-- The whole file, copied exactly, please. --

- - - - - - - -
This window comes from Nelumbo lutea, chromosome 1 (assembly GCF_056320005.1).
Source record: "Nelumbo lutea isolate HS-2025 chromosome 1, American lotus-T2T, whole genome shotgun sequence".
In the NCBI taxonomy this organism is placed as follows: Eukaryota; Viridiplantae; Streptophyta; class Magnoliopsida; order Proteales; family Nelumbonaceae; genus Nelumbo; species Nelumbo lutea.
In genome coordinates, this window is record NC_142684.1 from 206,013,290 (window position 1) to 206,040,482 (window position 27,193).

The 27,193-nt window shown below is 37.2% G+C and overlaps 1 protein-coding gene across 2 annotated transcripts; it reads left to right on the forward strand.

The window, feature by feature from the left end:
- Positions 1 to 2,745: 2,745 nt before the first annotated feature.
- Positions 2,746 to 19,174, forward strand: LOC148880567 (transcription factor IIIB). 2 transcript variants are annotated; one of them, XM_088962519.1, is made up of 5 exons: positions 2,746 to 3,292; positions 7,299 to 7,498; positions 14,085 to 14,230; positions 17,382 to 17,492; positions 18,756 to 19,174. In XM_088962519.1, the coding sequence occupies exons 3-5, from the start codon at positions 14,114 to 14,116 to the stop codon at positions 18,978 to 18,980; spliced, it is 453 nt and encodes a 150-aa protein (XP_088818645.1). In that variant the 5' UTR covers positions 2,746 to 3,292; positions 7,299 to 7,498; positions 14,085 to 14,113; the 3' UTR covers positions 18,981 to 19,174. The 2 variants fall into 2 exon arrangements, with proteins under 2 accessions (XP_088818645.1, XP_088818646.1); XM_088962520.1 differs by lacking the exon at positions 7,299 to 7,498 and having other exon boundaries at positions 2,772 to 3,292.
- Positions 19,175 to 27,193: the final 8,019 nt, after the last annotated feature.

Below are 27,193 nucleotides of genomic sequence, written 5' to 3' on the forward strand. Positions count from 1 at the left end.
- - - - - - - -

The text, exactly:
This window comes from Nelumbo lutea, chromosome 1 (assembly GCF_056320005.1).
Source record: "Nelumbo lutea isolate HS-2025 chromosome 1, American lotus-T2T, whole genome shotgun sequence".
In the NCBI taxonomy this organism is placed as follows: Eukaryota; Viridiplantae; Streptophyta; class Magnoliopsida; order Proteales; family Nelumbonaceae; genus Nelumbo; species Nelumbo lutea.
In genome coordinates, this window is record NC_142684.1 from 206,013,290 (window position 1) to 206,040,482 (window position 27,193).

The 27,193-nt window shown below is 37.2% G+C and overlaps 1 protein-coding gene across 2 annotated transcripts; it reads left to right on the forward strand.

The window, feature by feature from the left end:
- Positions 1 to 2,745: 2,745 nt before the first annotated feature.
- Positions 2,746 to 19,174, forward strand: LOC148880567 (transcription factor IIIB). 2 transcript variants are annotated; one of them, XM_088962519.1, is made up of 5 exons: positions 2,746 to 3,292; positions 7,299 to 7,498; positions 14,085 to 14,230; positions 17,382 to 17,492; positions 18,756 to 19,174. In XM_088962519.1, the coding sequence occupies exons 3-5, from the start codon at positions 14,114 to 14,116 to the stop codon at positions 18,978 to 18,980; spliced, it is 453 nt and encodes a 150-aa protein (XP_088818645.1). In that variant the 5' UTR covers positions 2,746 to 3,292; positions 7,299 to 7,498; positions 14,085 to 14,113; the 3' UTR covers positions 18,981 to 19,174. The 2 variants fall into 2 exon arrangements, with proteins under 2 accessions (XP_088818645.1, XP_088818646.1); XM_088962520.1 differs by lacking the exon at positions 7,299 to 7,498 and having other exon boundaries at positions 2,772 to 3,292.
- Positions 19,175 to 27,193: the final 8,019 nt, after the last annotated feature.

Below are 27,193 nucleotides of genomic sequence, written 5' to 3' on the forward strand. Positions count from 1 at the left end.